Levels of data transparency

It appears that we’re truly reaching the next phase of big data: data transparency. Certainly, open data is a movement that has been around for some time. But it feels like the act of demanding access to the data that companies are tracking is only now entering the general consciousness, spurred by the Facebook-Cambridge Analytica saga, and maybe also GDPR (I do still need to set aside time to truly understand GDPR).

There are several levels of data transparency:

There’s the first level of transparency where the company tells you that data is being collected, without going into detail on which data.

There’s the second level, where you understand exactly what data is being collected, but you do not have access to that collected data. This is the level of transparency most tech companies maintained pre-Cambridge Analytica.

At the next level, companies give you access to some or all of your data that has been collected. This is what many companies like Google and Facebook are now putting in place, with tools to export data.

It occurs to me that there is a fourth level of data transparency. That is transparency into the data that’s not just been collected about you the individual user, but the data that’s been aggregated across the user base. This data would have to be anonymized and distilled into aggregate insights, which is how it should be analyzed within these tech companies anyway. This level of transparency tells the user: you have access to the same overall insights that we have.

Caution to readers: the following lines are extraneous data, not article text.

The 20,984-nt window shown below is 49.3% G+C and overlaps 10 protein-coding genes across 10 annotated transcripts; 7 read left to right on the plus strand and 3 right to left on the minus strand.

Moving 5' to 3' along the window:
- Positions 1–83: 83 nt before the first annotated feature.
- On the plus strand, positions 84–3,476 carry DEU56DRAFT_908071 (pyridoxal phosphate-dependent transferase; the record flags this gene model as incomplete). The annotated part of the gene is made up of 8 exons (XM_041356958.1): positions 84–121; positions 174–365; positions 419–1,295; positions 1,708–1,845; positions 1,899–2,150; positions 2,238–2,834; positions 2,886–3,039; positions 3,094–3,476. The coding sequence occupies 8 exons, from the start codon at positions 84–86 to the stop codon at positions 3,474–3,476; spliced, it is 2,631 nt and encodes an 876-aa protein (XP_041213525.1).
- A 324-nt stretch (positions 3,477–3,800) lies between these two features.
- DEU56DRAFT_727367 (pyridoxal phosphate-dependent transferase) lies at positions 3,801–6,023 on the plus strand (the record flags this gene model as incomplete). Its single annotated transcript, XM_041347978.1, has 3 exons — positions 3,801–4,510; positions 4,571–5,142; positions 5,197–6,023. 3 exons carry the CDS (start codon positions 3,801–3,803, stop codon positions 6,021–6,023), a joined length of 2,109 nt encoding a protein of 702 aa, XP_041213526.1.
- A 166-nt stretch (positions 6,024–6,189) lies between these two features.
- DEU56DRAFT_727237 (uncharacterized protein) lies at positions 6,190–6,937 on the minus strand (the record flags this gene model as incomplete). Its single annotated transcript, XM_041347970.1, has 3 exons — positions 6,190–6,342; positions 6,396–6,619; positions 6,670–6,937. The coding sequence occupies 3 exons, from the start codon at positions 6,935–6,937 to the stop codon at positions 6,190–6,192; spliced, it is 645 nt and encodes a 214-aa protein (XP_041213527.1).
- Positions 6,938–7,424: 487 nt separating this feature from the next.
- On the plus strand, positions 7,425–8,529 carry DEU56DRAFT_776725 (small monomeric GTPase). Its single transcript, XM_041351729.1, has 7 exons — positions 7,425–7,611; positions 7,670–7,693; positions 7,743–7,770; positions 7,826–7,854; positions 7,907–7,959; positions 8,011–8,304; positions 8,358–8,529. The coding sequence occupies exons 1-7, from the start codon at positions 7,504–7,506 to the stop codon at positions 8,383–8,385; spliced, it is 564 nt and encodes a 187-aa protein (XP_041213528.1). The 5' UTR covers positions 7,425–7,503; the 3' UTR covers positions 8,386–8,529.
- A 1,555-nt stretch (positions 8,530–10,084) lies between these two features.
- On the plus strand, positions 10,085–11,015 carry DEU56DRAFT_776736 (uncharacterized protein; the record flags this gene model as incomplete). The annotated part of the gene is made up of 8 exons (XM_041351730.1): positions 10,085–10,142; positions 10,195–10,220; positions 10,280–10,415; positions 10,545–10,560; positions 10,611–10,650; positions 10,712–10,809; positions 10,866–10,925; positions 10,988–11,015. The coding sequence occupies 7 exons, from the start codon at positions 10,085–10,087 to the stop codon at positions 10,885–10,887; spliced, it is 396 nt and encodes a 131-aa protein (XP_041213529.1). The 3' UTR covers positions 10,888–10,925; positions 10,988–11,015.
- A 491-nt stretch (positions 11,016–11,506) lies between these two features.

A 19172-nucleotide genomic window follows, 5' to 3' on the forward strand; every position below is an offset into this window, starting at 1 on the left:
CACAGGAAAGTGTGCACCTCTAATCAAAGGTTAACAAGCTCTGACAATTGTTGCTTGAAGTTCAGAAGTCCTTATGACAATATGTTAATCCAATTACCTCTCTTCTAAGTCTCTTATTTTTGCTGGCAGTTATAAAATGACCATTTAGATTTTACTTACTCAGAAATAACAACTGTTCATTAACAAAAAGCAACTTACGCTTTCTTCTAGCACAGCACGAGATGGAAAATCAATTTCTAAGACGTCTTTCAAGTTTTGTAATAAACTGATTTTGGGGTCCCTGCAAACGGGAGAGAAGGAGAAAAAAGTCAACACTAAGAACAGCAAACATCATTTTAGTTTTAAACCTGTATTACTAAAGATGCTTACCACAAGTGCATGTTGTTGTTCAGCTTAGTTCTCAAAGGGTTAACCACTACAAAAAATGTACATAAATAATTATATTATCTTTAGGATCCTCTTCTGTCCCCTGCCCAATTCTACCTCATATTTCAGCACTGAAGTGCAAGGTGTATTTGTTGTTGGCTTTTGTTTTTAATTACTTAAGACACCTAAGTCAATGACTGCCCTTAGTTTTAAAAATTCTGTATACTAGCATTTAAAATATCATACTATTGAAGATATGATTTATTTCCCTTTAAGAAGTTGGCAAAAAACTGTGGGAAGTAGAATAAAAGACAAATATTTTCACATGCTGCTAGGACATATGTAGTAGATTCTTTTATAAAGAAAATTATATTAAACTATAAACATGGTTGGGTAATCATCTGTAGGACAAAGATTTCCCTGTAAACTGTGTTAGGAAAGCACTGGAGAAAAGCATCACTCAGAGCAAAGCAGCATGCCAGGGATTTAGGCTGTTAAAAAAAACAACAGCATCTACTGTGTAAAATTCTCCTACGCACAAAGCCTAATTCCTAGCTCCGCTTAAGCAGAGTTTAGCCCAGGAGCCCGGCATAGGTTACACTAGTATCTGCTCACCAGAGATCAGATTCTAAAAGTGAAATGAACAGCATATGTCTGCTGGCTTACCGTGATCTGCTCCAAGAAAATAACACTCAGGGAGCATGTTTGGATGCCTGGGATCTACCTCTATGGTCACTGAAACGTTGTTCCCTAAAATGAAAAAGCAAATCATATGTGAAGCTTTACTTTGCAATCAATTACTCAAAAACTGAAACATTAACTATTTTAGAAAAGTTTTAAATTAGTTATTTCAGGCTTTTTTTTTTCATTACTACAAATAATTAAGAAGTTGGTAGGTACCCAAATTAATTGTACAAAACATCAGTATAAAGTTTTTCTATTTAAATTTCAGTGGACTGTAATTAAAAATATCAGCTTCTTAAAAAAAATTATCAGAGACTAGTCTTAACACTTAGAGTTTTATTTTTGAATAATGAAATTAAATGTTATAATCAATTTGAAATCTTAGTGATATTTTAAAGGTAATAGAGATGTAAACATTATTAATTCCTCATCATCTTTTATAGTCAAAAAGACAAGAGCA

This may be transparency that oversight organizations such as governmental authorities can demand. But it isn’t a level of transparency that the individual user should feel entitled to. What I’m wondering is this: is this something that individual users can be offered for a fee? This fee would be fair payment for the company’s investment in collecting, anonymizing, analyzing, and packaging the general insights.

This thought was triggered by my previous post about aggregating the best of the best content out there. I could see people being willing to pay for access to the same granular insights that content creators have about their body of content. I may be willing to pay to be able to receive a filtered list of only the top content from a single publication, and to be able to define “top” anyway I want e.g. most shared, most seen in past __ days, or most visited.

It also occurs to me that the public “like” and comment counts on posts and curated “best of” lists are essentially a free version of this offering. But it isn’t in the publisher’s interest to make it easy to filter out only the most popular content – readers/followers would then ignore the majority of the content created.

Who’s written/talked about this before? What conclusions have they come to?

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